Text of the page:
Hawken was in development for quite a while (I first blogged about it in 2012) after going through various devs and publishers. It's in open beta on Steam and I'm embarrassed to say that it's only now that I've actually played it. It was primarily the visual design which attracted my attention, so that's what I'm going to talk about here.
This mech FPS game does a great job at mining a decayed hard-sci-fi look which is popular at the moment - think Neill Blomkamp meets Kow Yokoyama with a bit of Star Wars thrown in. The arenas are wonderfully gritty with lots of hazard markings stencilled over rotting metal plates. There is a great level of atmospheric haze too which serves to add realism without obscuring the detail. In this interview lead developer Khang Le talks candidly about the pragmatism he employed when designing the look of the game and cites Yokoyama as a major influence for the mech design.
On this note, Le worked with artist John Park to conceptualise the mechs and the environments and you should definitely check out Park's portfolio page for Hawken. The mechs are satisfyingly clunky and realistic while retaining a charm that gets you attached to yours. They are compartmentalised so many of the assets can be swapped, which, far from being repetitive, actually gives them a real-world vibe of mass produced parts configured in radically different ways. This facilitates the almost infinite customisation which is fun (if a little impenetrable at times). Beyond your female trainer, the pilots are left unseen, though some ground crew in the hanger cinematics lead you to believe they might be faceless shemagh-wearing types which are in vogue at the moment.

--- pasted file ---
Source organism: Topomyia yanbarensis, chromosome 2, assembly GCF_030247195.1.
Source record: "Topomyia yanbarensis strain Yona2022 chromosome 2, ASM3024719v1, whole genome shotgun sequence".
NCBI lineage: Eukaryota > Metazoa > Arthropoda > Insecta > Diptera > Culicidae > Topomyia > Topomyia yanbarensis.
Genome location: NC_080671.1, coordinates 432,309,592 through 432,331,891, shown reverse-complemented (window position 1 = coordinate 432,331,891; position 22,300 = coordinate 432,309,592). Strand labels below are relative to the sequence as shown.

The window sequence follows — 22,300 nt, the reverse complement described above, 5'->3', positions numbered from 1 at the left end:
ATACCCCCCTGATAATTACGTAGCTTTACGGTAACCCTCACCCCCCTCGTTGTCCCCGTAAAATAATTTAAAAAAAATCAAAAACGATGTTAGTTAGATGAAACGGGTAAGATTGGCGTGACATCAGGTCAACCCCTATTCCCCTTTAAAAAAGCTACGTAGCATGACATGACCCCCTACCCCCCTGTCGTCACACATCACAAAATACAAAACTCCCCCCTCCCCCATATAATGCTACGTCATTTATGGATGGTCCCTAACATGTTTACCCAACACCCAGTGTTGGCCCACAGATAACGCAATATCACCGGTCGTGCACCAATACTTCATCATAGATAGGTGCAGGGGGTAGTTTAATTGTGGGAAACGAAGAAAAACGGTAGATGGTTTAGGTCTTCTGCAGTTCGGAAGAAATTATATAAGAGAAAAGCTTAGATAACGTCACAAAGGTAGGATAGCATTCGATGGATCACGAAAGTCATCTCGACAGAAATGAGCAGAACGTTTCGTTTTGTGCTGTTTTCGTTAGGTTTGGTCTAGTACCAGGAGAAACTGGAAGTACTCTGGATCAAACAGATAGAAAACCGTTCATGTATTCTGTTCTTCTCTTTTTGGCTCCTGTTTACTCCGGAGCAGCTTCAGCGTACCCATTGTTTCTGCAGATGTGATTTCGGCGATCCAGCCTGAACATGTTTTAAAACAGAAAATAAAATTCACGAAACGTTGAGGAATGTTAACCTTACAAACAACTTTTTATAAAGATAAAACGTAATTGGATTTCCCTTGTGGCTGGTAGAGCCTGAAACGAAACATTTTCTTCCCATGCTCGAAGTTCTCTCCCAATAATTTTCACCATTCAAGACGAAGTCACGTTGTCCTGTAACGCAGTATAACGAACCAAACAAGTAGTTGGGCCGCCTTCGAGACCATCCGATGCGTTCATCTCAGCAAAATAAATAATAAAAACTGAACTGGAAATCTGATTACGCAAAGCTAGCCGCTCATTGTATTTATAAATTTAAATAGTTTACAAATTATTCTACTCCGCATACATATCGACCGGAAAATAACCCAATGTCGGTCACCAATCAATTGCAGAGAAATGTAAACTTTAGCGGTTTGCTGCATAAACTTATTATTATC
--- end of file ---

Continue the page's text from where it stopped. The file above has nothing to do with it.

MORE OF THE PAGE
Hawken is free on Steam, Xbox One and PS4. I'll leave you with some screenshots and some of John Park's awesome concepts.